A highly dexterous DJ known for his four-deck mixes, Swiss-born Mendo - aka David Ortega Bueno - cranks up the gas in clubs and festivals worldwide with torrents of tech house tunes. Bueno's library of material is ever-expanding with releases on Elrow Music, Knee Deep In Sound, Crosstown Rebels, Defected Records, Get Physical Music, Ultra, and many more staple electronic imprints.
Based in Malaga, Spain, famous for its golden beaches and fascinating history, he asserts that Malaga has an electronic music scene as strong as Ibiza.
"There are parties almost every weekend in clubs, and festivals with the biggest international DJs." As a result, he doesn't envy the clubbing culture of other European cities.
Mendo has always approached music with a curious eye and an open-minded outlook. Growing up in the '80s, he would vibe to the music of pop sensations like George Michael, Madonna, and Michael Jackson, while exploring other genres like hard rock, rap, and hip-hop.
"The first three 7" vinyls that my parents bought me and that I listened to in a loop on my portable record player… were Barbara Streisand - "Woman in Love," Plastic Bertrand - "Ça plane pour moi," [and] Marcel Zanini - "Tu veux ou tu veux pas."
His other early favorites included: AC/DC, Bon Jovi, Iron Maiden, and Metallica; Run-DMC, Public Enemy, Grandmaster Flash, and Salt-N-Pepa; and disco bands like Boney M, Bee Gees, and Earth Wind & Fire.
By the end of the '80s, Bueno gravitated towards dance music thanks to the German electronic duo SNAP! and British electronic band, The KLF, who played a pivotal role in developing stadium and ambient house.
"I would say that MTV [also] triggered my interest in electronic music [through featuring] acid house and new beat."
At the time, living in his hometown of Geneva, none of Bueno's friends or family shared his new-found obsession with electronic music. "All of my friends were more into hard rock, rap, and hip-hop."
Nevertheless, 1989 was a big year for Bueno. After realizing his love of dance music, Mendo's mum bought him his first ever 12" vinyl, "Pump Up The Jam" by Technotronic. "[My mum] worked right in front of one of the first electronic music vinyl shops in Geneva, called Back To Mono."
But the track that was most influential in Bueno's journey in dance music is "That Feeling" by DJ Chus. "It's one of the tracks that particularly influenced my career, and a track that I had the privilege of remixing 20 years later."
Mendo began DJing on vinyl in 1992. However, it proved difficult for him when the industry transitioned to CDs over a decade later.
"I always had a bad memory; it was difficult for me to remember the titles of the tracks without the cover. So, when Traktor offered the ability to add covers to each track, I immediately embraced this new technology." It took a few weeks, but Bueno mastered the intricacies of Traktor elevating his DJing.
When Mendo was 23, he dropped his first release through a Swiss label called Club Beat Records. "My style of music hasn't changed [since then], because I've always done house, or sub-genres like tech house or deep house."
By the time he was 33, he was approaching a turning point. "I told myself that it was now or never if I wanted to make a living from my music."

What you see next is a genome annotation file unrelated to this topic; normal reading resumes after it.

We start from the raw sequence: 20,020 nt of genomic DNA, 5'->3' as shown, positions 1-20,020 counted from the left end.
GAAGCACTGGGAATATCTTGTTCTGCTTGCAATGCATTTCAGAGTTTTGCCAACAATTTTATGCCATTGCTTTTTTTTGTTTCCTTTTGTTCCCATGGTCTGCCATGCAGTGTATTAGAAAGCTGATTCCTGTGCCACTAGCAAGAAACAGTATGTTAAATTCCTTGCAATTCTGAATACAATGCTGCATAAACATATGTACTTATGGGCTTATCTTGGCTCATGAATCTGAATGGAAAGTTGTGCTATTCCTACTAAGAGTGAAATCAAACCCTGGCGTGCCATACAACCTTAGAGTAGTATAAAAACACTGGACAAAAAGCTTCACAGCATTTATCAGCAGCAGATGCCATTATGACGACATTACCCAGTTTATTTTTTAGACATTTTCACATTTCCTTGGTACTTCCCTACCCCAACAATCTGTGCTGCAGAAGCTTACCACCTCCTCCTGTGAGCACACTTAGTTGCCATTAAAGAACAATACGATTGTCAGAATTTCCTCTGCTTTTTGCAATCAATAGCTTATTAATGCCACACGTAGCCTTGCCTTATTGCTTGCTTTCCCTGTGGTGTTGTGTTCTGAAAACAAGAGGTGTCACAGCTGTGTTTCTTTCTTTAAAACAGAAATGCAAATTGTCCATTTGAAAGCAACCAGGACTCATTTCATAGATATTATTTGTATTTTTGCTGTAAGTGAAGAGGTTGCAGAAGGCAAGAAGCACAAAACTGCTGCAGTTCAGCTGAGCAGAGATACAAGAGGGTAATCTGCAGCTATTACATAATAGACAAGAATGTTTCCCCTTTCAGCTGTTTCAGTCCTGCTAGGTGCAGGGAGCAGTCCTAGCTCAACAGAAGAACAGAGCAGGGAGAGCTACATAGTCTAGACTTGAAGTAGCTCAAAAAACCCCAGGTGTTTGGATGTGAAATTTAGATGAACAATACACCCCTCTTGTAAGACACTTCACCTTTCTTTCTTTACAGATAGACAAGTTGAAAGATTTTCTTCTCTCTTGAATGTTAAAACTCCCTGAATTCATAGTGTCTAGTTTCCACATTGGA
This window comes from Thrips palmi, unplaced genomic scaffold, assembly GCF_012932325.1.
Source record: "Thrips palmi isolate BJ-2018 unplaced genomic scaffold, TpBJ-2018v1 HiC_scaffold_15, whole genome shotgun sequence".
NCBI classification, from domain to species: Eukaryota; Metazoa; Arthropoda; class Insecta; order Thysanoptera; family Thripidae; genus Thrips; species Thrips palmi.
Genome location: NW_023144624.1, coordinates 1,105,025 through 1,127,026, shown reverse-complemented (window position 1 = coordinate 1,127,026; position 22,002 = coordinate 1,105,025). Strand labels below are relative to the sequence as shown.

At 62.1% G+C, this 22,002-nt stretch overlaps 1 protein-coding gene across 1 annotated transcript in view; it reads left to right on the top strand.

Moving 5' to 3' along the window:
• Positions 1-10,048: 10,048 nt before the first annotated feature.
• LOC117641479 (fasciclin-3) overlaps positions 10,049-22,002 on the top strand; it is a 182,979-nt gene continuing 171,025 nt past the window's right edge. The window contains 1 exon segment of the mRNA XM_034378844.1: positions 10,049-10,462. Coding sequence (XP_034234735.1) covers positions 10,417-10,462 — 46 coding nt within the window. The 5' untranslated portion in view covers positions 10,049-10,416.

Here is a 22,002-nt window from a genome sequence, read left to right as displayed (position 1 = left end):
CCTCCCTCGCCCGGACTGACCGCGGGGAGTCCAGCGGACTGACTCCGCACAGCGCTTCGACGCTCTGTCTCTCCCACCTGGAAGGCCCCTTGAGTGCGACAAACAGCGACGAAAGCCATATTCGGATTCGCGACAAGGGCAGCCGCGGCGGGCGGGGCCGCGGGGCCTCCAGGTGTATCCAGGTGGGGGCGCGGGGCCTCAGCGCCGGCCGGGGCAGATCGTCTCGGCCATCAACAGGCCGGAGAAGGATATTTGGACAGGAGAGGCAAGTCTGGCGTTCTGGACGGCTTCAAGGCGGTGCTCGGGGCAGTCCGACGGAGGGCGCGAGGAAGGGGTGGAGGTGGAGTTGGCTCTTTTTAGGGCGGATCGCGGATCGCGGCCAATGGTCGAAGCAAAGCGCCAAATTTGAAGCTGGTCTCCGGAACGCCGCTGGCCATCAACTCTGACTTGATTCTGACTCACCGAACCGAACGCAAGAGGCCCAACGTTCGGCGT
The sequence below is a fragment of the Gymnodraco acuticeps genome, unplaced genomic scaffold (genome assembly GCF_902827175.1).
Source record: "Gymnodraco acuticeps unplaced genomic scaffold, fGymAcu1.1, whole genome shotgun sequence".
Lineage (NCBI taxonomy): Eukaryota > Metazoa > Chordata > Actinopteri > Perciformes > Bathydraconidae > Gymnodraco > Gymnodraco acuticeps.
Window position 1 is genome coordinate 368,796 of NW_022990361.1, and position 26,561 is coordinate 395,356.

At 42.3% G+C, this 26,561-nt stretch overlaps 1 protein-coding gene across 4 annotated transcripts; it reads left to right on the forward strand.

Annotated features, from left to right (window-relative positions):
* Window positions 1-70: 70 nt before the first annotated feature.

He quit his day job, sublet his apartment, moved in with his parents, and spent the next year dedicated entirely to music. Yet, after a year, he felt he needed just a bit more time. Then, one week before the end of his second year at home, a breakthrough moment arrived.
"I received a call from Luciano on my mobile to tell me that he loved my demos." The Swiss-Chilean party-starter received the demos from his manager, who Bueno had gone to school with. "He asked me to meet me in person and from there, everything changed for me."
Mendo signed the biggest hits of his career through Cadenza, Luciano's record label. He also joined Luciano's booking agency and became part of his vibrant party series, Vagabundos.
Long periods of tireless work paid off for Mendo in 2009. Soon after releasing his first EP with Cadenza, Luciano unleashed one of Bueno's tunes at Time Warp Festival in front of thousands of ravers.
"What an amazing sensation! After two years of non-stop work in the studio, I was finally able to see the culmination of my work."
Bueno's DJing skills evolved rapidly, with observers quick to label him as a 'four-deck specialist .'"[The idea of using] four decks had been given to me by my best friend, Chab, who mixed with Ableton Live."
Playing on four decks enables a DJ to build tension over time and create entirely new music on the spot. Layering tracks with scant rhythmic elements over loops, beats, and basslines opens up new worlds of creative control and peak dancefloor moments.
"I wouldn't say it's more difficult to play with four decks… just that playing with four decks requires a lot more preparation." Mendo prepares his sets to ensure that all of the loops, acapellas, and harmonies mesh. He treats his sets like live performances to prevent his four-deck mixes from becoming overcomplicated.
His intricate live performances aren't just a way to show off his impressive skills behind the decks. They are a way for him to test track from his label, Clarisse, still going strong after nearly two decades.
"Unlike many other labels, we take care to listen to all the demos and reply to them. We also try to give unknown or lesser-known artists a chance if the music is good."
Other factors behind his label's relentless growth include the consistent work that goes into their marketing, PR, social media, and highly-curated material.
"We always try to release quality music with good mastering and, if necessary, I take care to explain to artists how to improve their mixes or arrangements."
Words by: Luca Rizzello, follow him on Twitter
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